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http://dx.doi.org/10.3389/fnhum.2020.616054DOI Listing
http://www.ncbi.nlm.nih.gov/pmc/articles/PMC7859100PMC
January 2021

Estimating the familial risk of psychiatric illnesses: A review of family history scores.

Asian J Psychiatr 2021 Feb 10;56:102551. Epub 2021 Jan 10.

Department of Psychiatry, National Institute of Mental Health and Neuro Sciences (NIMHANS), Bengaluru.

A history of psychiatric illnesses in family members of those diagnosed to have an illness has been of significant interest both in research and in clinical practice. Almost all of the major psychiatric illnesses have a familial component to them, perhaps influenced by genetics and a shared environment or their combination. Systematic attempts have been made to quantify these familial risks, as obtained from family history (FH) of psychiatric illnesses. The methods range from a simple dichotomous or count scores to those quantifying as weighted risks such as the Family history density (FHD) measures. This article reviews the available literature on such FH methods and discusses their advantages and limitations. Validation studies have shown that FHD measures may be preferred over dichotomous measures as indicators of familial risk. However, the FHD method has certain limitations, like mostly relying on categorical diagnosis and ignoring other familial risk factors. By critically analysing various existing density measures based on 'ideal characteristics', we suggest a modified version of FHD that would benefit psychiatric research.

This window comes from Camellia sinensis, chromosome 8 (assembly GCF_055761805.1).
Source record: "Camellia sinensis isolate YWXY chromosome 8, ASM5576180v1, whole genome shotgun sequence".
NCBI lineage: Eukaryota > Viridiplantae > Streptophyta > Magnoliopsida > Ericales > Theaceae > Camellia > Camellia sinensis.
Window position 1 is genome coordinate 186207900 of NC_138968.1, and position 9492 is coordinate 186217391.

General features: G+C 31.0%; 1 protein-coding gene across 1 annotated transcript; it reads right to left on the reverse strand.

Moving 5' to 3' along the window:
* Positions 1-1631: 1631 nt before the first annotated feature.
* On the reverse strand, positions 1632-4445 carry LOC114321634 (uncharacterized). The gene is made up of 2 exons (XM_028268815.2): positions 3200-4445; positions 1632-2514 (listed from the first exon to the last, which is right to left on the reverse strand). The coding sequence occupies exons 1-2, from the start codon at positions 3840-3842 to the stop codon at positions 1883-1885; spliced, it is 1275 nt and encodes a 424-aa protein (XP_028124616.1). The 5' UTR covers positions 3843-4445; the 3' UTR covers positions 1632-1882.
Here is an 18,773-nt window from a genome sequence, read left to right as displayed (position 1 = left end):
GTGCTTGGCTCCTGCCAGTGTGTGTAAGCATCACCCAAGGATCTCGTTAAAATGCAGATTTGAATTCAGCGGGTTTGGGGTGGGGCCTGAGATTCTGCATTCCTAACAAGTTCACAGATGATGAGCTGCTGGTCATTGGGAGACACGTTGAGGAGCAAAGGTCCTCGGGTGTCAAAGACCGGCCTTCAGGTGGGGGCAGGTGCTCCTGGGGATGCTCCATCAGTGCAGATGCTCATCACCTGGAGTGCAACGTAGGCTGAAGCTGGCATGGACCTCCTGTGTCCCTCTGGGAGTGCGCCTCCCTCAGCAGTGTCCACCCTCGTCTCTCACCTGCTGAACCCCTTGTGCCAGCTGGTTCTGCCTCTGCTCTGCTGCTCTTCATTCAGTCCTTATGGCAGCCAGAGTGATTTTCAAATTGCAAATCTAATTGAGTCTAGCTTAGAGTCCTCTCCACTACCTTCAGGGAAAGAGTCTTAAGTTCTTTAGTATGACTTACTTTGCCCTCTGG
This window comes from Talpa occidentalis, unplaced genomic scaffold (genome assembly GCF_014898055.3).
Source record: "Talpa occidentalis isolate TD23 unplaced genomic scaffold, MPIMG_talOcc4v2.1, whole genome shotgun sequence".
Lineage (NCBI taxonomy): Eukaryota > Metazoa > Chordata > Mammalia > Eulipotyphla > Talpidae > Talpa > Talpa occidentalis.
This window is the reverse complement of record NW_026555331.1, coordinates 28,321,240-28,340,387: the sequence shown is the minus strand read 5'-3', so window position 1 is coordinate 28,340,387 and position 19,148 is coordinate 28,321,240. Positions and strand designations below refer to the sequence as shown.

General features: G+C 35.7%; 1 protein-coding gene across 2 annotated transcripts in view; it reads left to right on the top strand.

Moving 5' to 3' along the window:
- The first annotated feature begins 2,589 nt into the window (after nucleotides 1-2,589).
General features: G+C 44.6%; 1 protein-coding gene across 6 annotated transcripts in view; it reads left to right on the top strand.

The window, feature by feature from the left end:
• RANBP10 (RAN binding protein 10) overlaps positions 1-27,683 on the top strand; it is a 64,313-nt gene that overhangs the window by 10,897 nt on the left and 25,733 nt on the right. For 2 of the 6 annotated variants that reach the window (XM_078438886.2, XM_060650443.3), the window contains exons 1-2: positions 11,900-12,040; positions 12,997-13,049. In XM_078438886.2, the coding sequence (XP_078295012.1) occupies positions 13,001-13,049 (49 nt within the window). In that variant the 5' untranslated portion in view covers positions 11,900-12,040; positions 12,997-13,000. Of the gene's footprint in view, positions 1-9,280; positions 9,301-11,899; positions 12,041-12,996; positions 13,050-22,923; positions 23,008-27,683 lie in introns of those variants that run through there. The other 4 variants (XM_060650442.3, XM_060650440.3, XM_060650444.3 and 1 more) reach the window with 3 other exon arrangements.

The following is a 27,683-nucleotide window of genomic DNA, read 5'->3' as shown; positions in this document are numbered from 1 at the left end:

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http://dx.doi.org/10.1016/j.ajp.2021.102551DOI Listing
February 2021

Psychiatric symptoms and syndromes transcending diagnostic boundaries in Indian multiplex families: The cohort of ADBS study.

Psychiatry Res 2021 02 16;296:113647. Epub 2020 Dec 16.

Department of Psychiatry, National Institute of Mental Health And Neuro Sciences (NIMHANS), Bengaluru, India. Electronic address:

Syndromes of schizophrenia, bipolar disorder, obsessive-compulsive disorder, substance use disorders and Alzheimer's dementia are highly heritable. About 10-20% of subjects have another affected first degree relative (FDR), and thus represent a 'greater' genetic susceptibility. We screened 3583 families to identify 481 families with multiple affected members, assessed 1406 individuals in person, and collected information systematically about other relatives. Within the selected families, a third of all FDRs were affected with serious mental illness. Although similar diagnoses aggregated within families, 62% of the families also had members with other syndromes. Moreover, 15% of affected individuals met criteria for co-occurrence of two or more syndromes, across their lifetime. Using dimensional assessments, we detected a range of symptom clusters in both affected and unaffected individuals, and across diagnostic categories. Our findings suggest that in multiplex families, there is considerable heterogeneity of clinical syndromes, as well as sub-threshold symptoms. These families would help provide an opportunity for further research using both genetic analyses and biomarkers.
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http://dx.doi.org/10.1016/j.psychres.2020.113647DOI Listing
February 2021

Comparable effects of 0.5 ms and 1.5 ms pulse-widths on cardiovascular response in schizophrenia patients receiving electroconvulsive therapy.

J Psychiatr Res 2021 01 16;132:195-197. Epub 2020 Oct 16.